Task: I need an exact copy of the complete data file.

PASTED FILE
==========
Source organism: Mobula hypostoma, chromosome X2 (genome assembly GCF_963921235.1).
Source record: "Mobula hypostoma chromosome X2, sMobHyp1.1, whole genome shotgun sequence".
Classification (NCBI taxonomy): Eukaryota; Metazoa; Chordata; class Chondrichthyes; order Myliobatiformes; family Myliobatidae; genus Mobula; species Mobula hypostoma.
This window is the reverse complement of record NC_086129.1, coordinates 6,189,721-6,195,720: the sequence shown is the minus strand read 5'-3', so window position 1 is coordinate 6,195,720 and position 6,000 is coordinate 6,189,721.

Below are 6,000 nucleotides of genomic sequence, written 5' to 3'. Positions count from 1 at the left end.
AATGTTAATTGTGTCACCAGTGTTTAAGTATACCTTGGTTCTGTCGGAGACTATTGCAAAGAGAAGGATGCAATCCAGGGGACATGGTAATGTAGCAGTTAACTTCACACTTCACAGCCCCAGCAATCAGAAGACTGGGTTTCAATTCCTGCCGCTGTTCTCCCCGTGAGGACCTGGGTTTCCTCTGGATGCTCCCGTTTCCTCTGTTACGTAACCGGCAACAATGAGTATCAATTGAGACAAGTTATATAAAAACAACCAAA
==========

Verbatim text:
Source organism: Mobula hypostoma, chromosome X2 (genome assembly GCF_963921235.1).
Source record: "Mobula hypostoma chromosome X2, sMobHyp1.1, whole genome shotgun sequence".
Classification (NCBI taxonomy): Eukaryota; Metazoa; Chordata; class Chondrichthyes; order Myliobatiformes; family Myliobatidae; genus Mobula; species Mobula hypostoma.
This window is the reverse complement of record NC_086129.1, coordinates 6,189,721-6,195,720: the sequence shown is the minus strand read 5'-3', so window position 1 is coordinate 6,195,720 and position 6,000 is coordinate 6,189,721.

Below are 6,000 nucleotides of genomic sequence, written 5' to 3'. Positions count from 1 at the left end.
AATGTTAATTGTGTCACCAGTGTTTAAGTATACCTTGGTTCTGTCGGAGACTATTGCAAAGAGAAGGATGCAATCCAGGGGACATGGTAATGTAGCAGTTAACTTCACACTTCACAGCCCCAGCAATCAGAAGACTGGGTTTCAATTCCTGCCGCTGTTCTCCCCGTGAGGACCTGGGTTTCCTCTGGATGCTCCCGTTTCCTCTGTTACGTAACCGGCAACAATGAGTATCAATTGAGACAAGTTATATAAAAACAACCAAA